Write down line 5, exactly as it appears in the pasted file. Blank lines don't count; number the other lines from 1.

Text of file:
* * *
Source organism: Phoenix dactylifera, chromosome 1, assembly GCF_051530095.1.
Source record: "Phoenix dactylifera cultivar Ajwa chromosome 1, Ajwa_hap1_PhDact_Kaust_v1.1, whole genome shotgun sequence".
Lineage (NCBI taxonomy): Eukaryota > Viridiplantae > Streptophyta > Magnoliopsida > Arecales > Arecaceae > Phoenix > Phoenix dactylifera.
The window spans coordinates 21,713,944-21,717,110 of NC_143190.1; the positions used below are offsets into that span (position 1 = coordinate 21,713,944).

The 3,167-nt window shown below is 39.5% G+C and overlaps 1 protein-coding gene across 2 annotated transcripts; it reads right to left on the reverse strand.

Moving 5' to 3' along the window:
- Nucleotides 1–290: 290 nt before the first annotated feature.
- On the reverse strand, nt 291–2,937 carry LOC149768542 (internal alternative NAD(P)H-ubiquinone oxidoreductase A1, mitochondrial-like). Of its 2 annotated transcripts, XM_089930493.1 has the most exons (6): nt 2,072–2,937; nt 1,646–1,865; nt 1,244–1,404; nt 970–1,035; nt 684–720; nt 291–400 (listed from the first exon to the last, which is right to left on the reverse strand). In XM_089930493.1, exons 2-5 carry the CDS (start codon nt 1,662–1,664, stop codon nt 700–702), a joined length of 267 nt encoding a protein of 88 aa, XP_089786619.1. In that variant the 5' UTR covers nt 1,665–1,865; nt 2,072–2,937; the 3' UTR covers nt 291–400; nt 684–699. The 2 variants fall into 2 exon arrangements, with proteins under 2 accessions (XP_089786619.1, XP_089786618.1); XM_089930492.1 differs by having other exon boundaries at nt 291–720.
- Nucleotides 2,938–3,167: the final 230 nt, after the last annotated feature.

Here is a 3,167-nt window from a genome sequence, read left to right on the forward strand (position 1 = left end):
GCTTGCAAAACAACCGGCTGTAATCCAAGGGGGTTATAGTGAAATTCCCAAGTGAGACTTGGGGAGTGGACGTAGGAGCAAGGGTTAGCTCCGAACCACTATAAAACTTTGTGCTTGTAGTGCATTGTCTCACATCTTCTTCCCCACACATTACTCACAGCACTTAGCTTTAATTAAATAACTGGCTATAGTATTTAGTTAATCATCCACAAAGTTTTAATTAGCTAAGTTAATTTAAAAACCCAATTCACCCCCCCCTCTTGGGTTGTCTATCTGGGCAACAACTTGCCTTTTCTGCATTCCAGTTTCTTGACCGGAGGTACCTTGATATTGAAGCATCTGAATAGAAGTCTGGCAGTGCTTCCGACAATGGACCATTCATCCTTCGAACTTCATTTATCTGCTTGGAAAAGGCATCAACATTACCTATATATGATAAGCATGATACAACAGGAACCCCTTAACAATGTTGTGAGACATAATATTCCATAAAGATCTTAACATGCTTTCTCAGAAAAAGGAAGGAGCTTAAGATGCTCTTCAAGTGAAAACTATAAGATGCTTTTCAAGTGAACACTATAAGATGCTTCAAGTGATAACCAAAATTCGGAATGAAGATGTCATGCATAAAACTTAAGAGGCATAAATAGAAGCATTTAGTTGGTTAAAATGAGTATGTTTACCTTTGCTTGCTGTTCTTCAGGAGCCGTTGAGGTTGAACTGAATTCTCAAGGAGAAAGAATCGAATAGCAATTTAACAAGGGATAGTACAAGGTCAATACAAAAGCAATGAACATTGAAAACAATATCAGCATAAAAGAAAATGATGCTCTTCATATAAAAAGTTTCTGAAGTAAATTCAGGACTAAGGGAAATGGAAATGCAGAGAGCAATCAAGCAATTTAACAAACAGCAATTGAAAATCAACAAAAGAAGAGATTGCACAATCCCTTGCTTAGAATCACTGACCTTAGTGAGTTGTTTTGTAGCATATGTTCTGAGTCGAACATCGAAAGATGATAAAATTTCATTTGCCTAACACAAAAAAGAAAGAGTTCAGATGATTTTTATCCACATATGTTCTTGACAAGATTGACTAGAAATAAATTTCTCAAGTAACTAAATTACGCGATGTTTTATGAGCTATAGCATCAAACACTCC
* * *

The 3,167-nt window shown below is 39.5% G+C and overlaps 1 protein-coding gene across 2 annotated transcripts; it reads right to left on the reverse strand.